Travel in the Russian Arctic: A polar diary

Slice of everyday life in Dikson in Russian Arctic.

Slice of everyday life in Dikson in Russian Arctic.

Anton Petrov
Conditions are extreme and extraordinary in many towns of the Russian North. Journalists from the "Siberia: Joining the Dots" project; Anna Gruzdeva and photographer Anton Petrov; travelled to Dikson, former "Arctic capital" of the USSR, to check out life there.

Dikson, Russian Arctic

Day 1

Our taxi raced from Norilsk to the Alykel Airport across the lethargic December tundra. However, we could barely make out the tundra or the small towns we passed along the way; the Arctic Region had been swallowed by the polar night. All we could see was fleeting snowdrifts clinging to the road in the flickering beam of headlights.

Our plane to Dikson was delayed for a day due to "unfavourable weather conditions."


Photo credit: Anton Petrov

"We've been waiting for a plane for a fortnight already,” said a woman at the check-in counter. “Some have stayed at their relatives', and some have gone to hotels. But the blizzard will fade away, you just need to be patient."

It was then that we noticed people from Dikson at the airport. The major difference between them and the "mainland" folks was a Nordic serenity and extraordinary patience: for the sun, for the fish to spawn, for food to be brought to the shops or for a plane.

Day 2

Dikson is a small town located in the north of Krasnoyarsk, on the shores of the Kara Sea. Compared to its neighbour Norilsk, Dikson is a tiny settlement, with a population of just over 600 people.

It is a truly extreme destination. The signature tourist attractions of Dikson include winter temperatures fluctuating around -30°C (-22°F), 2G internet connections, austere stilt houses, ubiquitous off-road vehicles and the morose ice-clad sea bordering the tundra wilderness, which is uninhabited even by indigenous peoples, and not passable on any transport except the weekly plane. However, during Soviet times, it claimed to be the "capital of the Arctic."

Source: Anton Petrov

Mikhail and Zinaida Degtyarev, a couple engaged in fishing and hunting, moved to Dikson from Belarus during the golden age of Dikson, to work at a local fish factory. Mikhail says he and his spouse "have been roaming the tundra for 53 years."

From the 1960s to the 1980s, this part of the Arctic was densely inhabited by winter residents who engaged in state-regulated activities including hunting mink and ringed seals and fishing. The Degtyarevs have a winter camp where they spend most of their time. They occasionally visit the settlement. But after the Soviet Union collapsed, Mikhail and Zinaida had to turn to private entrepreneurship, and now they are among the few residents of Dikson who still fish for a living: they catch valuable types of fish, such as broad whitefish, vendace, muksun, nelma and Arctic cisco, and send it across to the "mainland."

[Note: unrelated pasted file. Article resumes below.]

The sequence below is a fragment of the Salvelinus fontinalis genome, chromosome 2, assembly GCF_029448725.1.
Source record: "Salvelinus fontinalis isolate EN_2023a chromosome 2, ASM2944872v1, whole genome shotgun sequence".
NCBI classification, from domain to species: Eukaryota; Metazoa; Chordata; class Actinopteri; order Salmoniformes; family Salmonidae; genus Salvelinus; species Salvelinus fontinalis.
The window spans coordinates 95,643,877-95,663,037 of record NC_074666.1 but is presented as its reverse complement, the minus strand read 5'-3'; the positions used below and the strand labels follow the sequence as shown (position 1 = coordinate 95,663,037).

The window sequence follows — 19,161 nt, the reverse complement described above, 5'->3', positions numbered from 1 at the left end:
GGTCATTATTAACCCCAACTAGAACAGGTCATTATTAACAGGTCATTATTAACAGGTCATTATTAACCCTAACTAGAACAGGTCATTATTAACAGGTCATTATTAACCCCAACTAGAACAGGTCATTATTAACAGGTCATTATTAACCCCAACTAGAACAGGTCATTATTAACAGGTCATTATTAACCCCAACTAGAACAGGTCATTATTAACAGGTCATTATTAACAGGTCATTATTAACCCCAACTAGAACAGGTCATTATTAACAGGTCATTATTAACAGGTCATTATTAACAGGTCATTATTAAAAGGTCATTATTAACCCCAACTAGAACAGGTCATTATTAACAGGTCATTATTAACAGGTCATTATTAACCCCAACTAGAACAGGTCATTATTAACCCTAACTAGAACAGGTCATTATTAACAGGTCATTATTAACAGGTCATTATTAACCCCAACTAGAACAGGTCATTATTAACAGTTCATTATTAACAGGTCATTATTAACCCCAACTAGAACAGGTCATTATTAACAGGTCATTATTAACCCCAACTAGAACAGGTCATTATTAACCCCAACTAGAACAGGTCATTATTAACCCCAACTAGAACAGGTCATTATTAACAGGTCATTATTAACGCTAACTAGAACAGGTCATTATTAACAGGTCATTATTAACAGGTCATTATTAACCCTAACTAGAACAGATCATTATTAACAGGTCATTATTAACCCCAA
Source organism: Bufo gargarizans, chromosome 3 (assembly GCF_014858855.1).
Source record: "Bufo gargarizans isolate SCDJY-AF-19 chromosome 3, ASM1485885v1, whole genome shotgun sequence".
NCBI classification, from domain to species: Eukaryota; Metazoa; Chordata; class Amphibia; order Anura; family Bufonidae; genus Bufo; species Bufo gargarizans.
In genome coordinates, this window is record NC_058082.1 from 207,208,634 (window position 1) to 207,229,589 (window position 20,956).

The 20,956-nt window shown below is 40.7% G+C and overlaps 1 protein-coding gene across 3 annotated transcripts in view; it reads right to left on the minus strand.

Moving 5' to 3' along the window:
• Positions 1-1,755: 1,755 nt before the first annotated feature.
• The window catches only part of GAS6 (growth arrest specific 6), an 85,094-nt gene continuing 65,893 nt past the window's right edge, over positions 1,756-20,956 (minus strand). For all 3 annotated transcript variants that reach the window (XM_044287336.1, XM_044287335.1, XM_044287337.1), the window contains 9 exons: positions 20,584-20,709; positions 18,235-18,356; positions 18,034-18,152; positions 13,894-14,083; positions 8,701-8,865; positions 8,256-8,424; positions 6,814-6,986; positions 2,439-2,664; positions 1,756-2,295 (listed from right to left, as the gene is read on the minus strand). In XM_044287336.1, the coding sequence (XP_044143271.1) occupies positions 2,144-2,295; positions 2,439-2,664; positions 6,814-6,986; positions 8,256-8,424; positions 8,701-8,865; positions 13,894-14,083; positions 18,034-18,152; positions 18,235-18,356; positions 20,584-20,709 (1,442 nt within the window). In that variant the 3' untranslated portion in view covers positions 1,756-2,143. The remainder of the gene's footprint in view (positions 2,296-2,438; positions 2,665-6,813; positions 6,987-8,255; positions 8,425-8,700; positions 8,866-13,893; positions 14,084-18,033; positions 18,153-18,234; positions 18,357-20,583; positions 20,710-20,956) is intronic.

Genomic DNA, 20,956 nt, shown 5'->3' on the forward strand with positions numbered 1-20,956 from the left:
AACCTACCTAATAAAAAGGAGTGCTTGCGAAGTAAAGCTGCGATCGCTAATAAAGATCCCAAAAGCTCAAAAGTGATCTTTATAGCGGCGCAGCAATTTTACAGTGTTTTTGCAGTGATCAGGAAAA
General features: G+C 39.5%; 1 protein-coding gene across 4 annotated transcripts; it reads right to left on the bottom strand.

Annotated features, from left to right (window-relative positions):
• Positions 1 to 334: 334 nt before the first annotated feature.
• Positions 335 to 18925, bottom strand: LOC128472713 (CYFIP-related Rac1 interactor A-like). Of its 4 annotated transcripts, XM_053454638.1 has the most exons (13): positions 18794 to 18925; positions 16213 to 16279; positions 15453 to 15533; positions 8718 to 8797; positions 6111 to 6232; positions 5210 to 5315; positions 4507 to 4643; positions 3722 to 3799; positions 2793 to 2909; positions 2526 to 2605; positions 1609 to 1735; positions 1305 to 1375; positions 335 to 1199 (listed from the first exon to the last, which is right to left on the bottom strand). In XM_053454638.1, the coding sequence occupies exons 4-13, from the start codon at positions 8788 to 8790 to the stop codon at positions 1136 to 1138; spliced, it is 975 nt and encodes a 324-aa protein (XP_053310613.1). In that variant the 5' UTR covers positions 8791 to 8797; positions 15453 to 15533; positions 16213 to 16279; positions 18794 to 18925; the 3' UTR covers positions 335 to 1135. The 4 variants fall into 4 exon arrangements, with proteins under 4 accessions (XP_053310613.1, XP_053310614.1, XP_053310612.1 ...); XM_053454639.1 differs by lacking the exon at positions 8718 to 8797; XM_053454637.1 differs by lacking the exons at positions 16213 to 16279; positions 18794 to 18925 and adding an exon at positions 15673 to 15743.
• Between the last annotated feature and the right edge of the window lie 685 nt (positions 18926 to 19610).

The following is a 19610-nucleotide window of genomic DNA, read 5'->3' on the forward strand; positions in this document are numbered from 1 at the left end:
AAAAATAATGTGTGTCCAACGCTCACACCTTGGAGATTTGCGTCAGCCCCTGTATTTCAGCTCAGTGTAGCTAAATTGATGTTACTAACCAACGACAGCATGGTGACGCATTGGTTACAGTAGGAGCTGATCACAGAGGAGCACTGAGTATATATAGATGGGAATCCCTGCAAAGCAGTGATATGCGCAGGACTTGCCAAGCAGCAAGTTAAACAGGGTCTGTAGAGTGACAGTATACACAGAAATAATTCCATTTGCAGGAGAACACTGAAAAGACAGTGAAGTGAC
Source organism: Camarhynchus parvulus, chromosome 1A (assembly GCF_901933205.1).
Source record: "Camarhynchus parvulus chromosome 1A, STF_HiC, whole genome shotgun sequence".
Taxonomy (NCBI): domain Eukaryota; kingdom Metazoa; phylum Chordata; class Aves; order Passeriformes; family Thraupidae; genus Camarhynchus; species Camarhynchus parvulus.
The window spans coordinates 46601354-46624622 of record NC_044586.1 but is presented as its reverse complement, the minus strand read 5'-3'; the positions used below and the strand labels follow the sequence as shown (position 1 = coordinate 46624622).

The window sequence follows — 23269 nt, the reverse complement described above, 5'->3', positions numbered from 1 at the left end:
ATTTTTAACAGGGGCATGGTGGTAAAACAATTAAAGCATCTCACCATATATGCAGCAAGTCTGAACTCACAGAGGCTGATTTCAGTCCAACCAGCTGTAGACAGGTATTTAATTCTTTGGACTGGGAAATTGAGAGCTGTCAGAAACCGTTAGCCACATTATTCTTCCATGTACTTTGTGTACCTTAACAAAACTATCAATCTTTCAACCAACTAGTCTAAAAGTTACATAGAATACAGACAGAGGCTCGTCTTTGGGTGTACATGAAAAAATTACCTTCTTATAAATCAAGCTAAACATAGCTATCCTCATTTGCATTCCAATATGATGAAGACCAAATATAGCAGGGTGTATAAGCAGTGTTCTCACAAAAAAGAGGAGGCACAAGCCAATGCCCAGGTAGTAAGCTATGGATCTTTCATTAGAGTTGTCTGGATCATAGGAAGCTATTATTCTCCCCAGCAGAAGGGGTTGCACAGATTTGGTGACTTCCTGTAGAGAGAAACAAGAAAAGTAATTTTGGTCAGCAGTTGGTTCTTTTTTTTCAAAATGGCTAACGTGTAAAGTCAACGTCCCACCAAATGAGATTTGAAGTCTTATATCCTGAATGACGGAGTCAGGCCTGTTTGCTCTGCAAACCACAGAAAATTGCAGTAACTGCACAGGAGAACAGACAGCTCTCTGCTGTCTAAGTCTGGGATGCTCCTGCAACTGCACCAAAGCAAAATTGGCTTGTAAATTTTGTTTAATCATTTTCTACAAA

Day 3 

"Are you sure you want to go? No one is going to walk you around the island, it's a completely wild terrain and there may even be some polar bears out there," were the words of welcome spoken to me by officials of the local administration. But we were quite sure of what we wanted, so we put on our balaclavas, felt boots and fleece gloves, and jumped into an off-roader.


Source: Anton Petrov

Dikson is an island settlement. In the Soviet era, it had horses, a cow shed, a cinema, a video rental shop, a restaurant, a bakery and a number of other facilities. When newcomers arrived they would have to stand in line for a room at a state-owned residence. Today the island is almost barren, resembling a Hollywood movie set for an epic thriller in the Arctic. The only illuminated and manned facilities are the small weather station and the tiny airport, which functions once a week at the most, when the weather cooperates. There are many abandoned buildings.

Dikson Island resembles a ghost town with boarded windows, snowed-in doorways and dormant old cars beneath the snow. To have a better look at the sleeping island, we took our flashlights, but they weren't very useful.

On Dikson Island you come to realize what a polar night really is. It's not the bluish twilight you see a bit further south in Norilsk or Dudinka. It is pitch-black, the colour of ink. Your eyes can't see the horizon, not even a distant silhouette, your brain doesn't understand whether it is time to wake up or go to sleep, and your body physically feels the proximity of the North Pole.


Source: Anton Petrov

It appears that you are in the point of space where all the parallels and meridians converge and the familiar lapse of time comes to an end.

You can read the full report on Dikson and its residents at the"Siberia: Joining the Dots"

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